OECD-Forschungsprojekt "People and Biodiversity Policies"
People and biodiversity policies: Impacts, issues, and strategies for policy action
The policy challenge
Successful biodiversity policies contribute to social wellbeing by correcting some fundamental externalities present in the management of biologically diverse habitats and ecosystems.
In doing so, however, biodiversity policies impact on the welfare of all those individuals that are in some way connected to the habitats or ecosystems at the center of these policies. For some individuals, these impacts will be positive, thus enhancing their welfare position; for others they will be negative.
In short, therefore, biodiversity policies create gainers and losers, giving rise to distributive effects.
The policy framework
OECD policy guidelines call explicitly for a consideration of the effects of policies on the absolute and relative well-being of different groups of people. These guidelines originate from the OECD report on Evaluating Economic Instruments for Environmental Policy (OECD 1997). There, equity stands as a policy dimension alongside other important ones such as environmental effectiveness, administration and compliance costs (OECD 1997).
As a result, there is a need for understanding the nature of the distributive effects of environmental policies, developing assessment criteria of distributive effects regarding environmental policies, and providing strategies for policy action.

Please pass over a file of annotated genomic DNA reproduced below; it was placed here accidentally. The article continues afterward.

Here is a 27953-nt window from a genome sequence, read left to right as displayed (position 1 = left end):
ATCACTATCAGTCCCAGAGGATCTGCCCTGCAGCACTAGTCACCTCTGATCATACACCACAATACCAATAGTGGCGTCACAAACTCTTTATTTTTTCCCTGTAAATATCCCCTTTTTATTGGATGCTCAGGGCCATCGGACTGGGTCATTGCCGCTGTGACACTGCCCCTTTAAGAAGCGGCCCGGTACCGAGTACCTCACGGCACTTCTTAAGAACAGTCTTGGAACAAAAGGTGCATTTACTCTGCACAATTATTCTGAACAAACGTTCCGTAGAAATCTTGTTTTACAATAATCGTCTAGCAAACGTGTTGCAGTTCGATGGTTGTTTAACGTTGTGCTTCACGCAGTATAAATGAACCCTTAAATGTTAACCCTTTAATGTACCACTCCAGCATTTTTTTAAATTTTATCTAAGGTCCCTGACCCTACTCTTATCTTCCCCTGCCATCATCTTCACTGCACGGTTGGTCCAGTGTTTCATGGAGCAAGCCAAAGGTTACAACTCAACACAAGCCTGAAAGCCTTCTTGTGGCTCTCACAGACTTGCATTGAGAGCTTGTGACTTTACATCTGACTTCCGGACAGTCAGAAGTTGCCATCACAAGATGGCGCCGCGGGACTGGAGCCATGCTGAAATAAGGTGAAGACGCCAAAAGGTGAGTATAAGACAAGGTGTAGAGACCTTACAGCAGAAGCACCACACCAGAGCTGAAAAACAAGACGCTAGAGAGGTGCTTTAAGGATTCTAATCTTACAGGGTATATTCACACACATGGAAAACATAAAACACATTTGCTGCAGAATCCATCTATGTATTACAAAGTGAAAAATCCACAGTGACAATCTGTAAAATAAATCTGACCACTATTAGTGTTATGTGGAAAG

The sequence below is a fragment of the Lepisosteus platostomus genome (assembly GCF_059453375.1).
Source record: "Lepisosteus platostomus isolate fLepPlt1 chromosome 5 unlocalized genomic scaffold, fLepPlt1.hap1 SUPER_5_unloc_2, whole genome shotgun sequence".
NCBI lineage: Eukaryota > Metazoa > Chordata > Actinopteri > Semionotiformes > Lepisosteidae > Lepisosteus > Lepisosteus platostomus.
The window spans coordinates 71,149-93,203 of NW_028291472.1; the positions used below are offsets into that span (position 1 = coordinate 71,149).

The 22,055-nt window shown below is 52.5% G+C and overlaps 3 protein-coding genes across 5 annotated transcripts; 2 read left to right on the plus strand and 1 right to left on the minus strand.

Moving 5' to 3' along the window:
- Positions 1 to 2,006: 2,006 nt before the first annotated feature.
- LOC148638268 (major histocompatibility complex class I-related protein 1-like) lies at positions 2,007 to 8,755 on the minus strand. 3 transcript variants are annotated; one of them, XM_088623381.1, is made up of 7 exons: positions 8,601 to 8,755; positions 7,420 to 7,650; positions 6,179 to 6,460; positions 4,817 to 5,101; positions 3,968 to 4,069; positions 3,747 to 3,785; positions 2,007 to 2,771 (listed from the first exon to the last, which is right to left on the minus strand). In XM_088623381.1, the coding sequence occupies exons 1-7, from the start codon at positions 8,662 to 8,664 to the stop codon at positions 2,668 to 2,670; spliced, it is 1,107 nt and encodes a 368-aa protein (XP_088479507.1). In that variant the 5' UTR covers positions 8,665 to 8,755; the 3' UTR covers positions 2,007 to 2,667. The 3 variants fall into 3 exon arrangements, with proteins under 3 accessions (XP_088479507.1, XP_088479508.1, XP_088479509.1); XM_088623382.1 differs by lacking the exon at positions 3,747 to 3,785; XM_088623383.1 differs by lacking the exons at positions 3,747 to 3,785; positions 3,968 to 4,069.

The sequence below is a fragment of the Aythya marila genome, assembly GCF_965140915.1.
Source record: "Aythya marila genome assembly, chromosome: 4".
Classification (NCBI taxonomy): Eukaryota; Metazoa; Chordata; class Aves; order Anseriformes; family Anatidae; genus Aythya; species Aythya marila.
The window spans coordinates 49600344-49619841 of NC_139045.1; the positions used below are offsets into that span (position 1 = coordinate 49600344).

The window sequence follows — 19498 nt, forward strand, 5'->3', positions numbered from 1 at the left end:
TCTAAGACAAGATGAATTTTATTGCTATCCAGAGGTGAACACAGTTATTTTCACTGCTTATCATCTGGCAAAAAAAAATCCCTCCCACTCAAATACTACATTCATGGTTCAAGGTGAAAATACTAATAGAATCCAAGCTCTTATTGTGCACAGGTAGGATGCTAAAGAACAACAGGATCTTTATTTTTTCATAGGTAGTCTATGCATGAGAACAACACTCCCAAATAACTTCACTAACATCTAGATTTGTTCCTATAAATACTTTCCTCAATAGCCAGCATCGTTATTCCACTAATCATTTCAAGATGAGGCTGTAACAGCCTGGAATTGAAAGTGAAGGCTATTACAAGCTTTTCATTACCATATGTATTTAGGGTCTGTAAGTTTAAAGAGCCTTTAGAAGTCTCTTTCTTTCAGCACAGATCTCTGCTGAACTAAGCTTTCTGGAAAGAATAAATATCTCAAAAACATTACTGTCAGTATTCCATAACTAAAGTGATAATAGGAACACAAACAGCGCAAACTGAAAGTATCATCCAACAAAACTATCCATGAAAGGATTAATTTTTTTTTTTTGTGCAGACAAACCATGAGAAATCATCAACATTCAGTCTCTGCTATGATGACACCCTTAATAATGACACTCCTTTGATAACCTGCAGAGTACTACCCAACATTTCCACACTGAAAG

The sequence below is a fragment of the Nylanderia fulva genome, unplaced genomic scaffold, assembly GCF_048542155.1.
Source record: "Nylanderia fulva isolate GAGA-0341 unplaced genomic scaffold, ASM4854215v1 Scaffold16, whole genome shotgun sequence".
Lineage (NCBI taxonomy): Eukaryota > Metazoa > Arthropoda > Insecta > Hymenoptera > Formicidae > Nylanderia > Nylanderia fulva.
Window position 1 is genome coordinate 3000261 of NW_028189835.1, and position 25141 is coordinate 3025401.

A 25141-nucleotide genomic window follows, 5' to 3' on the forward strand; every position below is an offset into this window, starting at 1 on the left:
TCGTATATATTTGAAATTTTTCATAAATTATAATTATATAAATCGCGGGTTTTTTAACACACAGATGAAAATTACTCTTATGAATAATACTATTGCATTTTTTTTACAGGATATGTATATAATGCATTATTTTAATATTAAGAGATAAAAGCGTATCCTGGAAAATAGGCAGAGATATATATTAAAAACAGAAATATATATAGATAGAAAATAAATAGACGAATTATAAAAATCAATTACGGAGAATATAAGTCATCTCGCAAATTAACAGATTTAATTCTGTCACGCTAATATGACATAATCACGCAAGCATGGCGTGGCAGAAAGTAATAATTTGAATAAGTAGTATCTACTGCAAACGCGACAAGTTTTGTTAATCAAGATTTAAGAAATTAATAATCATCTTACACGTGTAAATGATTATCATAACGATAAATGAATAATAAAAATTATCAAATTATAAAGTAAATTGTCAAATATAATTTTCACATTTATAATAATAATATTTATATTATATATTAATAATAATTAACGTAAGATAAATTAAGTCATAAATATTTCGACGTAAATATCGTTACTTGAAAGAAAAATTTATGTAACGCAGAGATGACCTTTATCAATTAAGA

The project analyzes the distributive impacts of biodiversity policies. It does so across different groups, across different geographical scales and across time. It describes methods of the measurement of distributive effects and explains the relationship between policy objectives, instrument choice, and distributive outcomes. It provides arguments for considering distributive issues within biodiversity policy choices that arise out of the modern economic literature.
As a support for policy action, the project also makes available different methods of integrating distributional concerns into policy-making and of managing conflicts induced by biodiversity policies. The project also collects a wealth of case studies to document both the complex chains leading to distributive outcomes and best practice in merging efficiency and equity considerations in policy design, implementation and ongoing management.
Publication The report, jointly authored with Philip Bagnoli (OECD) and Eszter Kovacz (Hungarian Ministry of the Environment) will be published in late 2007 by OECD Press.